FB15As part of 2015’s Global Entrepreneurship Week, I am revisiting some of my older articles and applying lessons learned / new thinking that has been gained over the last 6-9 months. This article grabs text from a variety of different articles that I’ve written over the last four years as well as consultancy and speaking engagements. This is an introduction to the concept of intrapreneurship (corporate entrepreneurs) for organizations interested in developing new ways of working.

“Intrapreneurship and you”
It may be a 30-year old turn of phrase but ‘intrapreneurship’ has only really got into the mainstream in the last few years – and, in doing so, the currency and value of it diminishes.

Admit it… how many experts and advisors are there out there selling a variety of solutions and services (many of whom are barely entrepreneurs never mind intrapreneurs). As the quantity of the market grows, the quality of the provider diminishes.

So if intrapreneurship is in vogue (along with, for example, mindfulness), then the question to be asked by your key decision makers is a simple one: what’s in it for us?

Applying intrapreneurship
There are a number of benefits to be derived from applying intrapreneurship principles within your enterprise:

  • Increased market share
  • Enhanced profitability
  • Greater customer engagement
  • Development of new revenue streams
  • Growing engagement with local & national communities
  • Greater employee engagement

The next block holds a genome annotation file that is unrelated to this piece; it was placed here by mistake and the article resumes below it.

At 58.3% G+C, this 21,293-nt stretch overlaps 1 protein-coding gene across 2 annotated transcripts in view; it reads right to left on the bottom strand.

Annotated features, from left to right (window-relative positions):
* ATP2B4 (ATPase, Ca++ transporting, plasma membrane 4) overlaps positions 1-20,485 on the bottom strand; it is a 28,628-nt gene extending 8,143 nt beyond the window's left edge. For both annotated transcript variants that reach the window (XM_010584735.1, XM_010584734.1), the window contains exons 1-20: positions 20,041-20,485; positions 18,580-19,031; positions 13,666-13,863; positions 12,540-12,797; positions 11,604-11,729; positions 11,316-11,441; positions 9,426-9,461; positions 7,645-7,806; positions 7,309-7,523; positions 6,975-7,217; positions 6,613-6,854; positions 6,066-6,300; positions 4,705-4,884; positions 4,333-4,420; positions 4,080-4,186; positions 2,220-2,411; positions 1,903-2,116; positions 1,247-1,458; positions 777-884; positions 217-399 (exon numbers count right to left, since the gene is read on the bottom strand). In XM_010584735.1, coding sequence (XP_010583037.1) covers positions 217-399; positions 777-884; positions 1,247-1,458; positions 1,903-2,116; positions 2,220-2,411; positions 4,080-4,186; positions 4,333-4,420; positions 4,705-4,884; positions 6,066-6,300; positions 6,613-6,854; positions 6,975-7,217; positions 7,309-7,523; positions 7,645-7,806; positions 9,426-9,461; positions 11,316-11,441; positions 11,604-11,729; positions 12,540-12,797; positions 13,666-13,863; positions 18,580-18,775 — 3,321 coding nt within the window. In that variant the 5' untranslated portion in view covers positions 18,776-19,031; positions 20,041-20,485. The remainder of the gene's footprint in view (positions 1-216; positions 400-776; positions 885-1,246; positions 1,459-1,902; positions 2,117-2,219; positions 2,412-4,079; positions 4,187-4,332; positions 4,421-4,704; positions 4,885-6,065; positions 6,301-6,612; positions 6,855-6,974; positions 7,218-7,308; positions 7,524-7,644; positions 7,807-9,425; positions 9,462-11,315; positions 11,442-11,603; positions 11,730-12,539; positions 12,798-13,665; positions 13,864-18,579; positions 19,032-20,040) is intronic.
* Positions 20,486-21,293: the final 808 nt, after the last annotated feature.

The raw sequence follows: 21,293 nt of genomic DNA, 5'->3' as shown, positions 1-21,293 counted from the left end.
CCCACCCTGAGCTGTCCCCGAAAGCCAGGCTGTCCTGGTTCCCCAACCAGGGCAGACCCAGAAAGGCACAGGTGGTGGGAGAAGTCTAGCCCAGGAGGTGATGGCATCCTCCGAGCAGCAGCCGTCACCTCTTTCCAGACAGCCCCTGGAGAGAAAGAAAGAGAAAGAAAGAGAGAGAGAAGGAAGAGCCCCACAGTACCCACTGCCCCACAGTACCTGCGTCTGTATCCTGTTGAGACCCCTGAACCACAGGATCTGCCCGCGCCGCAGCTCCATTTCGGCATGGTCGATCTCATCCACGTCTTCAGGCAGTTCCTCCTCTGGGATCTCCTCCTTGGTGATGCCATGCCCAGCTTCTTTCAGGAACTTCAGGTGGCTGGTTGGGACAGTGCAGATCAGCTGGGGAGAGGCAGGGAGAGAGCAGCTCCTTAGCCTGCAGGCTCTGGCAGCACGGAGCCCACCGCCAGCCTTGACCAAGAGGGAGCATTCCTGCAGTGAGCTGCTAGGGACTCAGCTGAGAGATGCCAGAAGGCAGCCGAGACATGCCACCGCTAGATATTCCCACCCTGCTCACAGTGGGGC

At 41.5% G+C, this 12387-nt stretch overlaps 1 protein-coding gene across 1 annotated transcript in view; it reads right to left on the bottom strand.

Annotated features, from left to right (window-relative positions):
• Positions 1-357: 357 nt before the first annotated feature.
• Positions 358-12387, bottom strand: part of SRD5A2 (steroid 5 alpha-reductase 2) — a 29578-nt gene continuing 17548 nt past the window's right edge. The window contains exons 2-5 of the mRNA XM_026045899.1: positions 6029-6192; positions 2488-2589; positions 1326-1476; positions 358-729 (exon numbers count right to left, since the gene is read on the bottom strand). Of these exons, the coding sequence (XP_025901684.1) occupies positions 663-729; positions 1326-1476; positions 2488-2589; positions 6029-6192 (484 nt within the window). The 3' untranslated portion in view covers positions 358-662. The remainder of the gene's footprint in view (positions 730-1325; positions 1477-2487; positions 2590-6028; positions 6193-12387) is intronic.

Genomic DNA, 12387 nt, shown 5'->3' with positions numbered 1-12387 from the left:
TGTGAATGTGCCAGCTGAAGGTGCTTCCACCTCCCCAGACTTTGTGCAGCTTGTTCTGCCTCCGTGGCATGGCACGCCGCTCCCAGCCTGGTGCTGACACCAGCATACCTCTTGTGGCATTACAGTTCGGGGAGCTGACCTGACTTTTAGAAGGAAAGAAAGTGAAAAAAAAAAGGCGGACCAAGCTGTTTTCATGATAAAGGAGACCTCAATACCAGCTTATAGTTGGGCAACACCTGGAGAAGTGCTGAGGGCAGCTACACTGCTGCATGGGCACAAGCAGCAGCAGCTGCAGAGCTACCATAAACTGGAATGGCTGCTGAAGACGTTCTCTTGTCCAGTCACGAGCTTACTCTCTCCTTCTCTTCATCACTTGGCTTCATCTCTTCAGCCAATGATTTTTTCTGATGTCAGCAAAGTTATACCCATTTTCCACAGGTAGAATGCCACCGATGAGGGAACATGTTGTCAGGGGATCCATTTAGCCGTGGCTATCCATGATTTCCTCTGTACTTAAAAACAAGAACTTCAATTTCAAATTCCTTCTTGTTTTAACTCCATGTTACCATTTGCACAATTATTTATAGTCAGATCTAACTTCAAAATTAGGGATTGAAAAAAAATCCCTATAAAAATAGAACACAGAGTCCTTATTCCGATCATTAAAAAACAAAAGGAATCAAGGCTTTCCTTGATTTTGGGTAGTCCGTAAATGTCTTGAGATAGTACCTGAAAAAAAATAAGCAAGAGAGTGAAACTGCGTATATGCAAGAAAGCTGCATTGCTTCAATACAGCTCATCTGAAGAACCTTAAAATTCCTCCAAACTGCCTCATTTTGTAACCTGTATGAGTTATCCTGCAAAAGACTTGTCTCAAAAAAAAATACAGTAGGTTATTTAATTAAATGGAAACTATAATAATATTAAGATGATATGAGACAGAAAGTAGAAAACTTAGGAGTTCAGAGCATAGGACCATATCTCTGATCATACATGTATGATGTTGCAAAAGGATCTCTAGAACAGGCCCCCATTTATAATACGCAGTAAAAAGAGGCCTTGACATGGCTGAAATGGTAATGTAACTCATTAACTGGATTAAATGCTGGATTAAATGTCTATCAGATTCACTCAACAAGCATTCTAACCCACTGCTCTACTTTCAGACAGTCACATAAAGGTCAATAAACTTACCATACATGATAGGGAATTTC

• Improved employer brand (for hiring the best)
  • Development of new products and services

This sounds lovely – we ‘simply’ become intrapreneurial and all of these amazing things happen.

The practicality of it is that it is unlikely that any organization will leave the office on a Friday only in order to come back on Monday suddenly intrapreneurial.

But… ignoring this leads to extinction. Consider organizations that didn’t take into account market disruptors and innovators: Kodak, Blockbuster, and Borders.

What will be next? As an example, ‘fintech’ (financial technology is a line of business based on using software to provide financial services – one of their key purposes is to disrupt incumbent financial systems and corporations that rely less on software).

How about the growth of such organizations as Uber (disrupting the entire taxi industry) or Airbnb – a website for people to list, find, and rent lodging that has over 1,500,000 listings in 34,000 cities and 190 countries.

If you don’t want to be disrupted… you need to be the disruptor… and that means becoming more intrapreneurial.

How to do it?
This all depends on your corporate strategy – what are you looking to achieve first? What are your priorities? Market share? Customer retention? Increased revenue?

The first thing to do is get somebody external in – someone with no vested interests or hidden agenda – someone with experience in the discipline.

A facilitated workshop of your senior leadership team will help to draw out the priorities. Yes, you will undoubtedly have a vision, mission and strategy. Intrapreneurship aligns itself to this but does not necessarily respect it.

This brings me to the last point… you say that you want to be innovative and intrapreneurial but it will take time and money and it will change the way you fundamentally operate – do you want the hassle? Is the prospect of being driven out of business a sufficient catalyst for you to do this?

Contact Neil for an informal chat about intrapreneurship and your organization.

Applying Intrapreneurship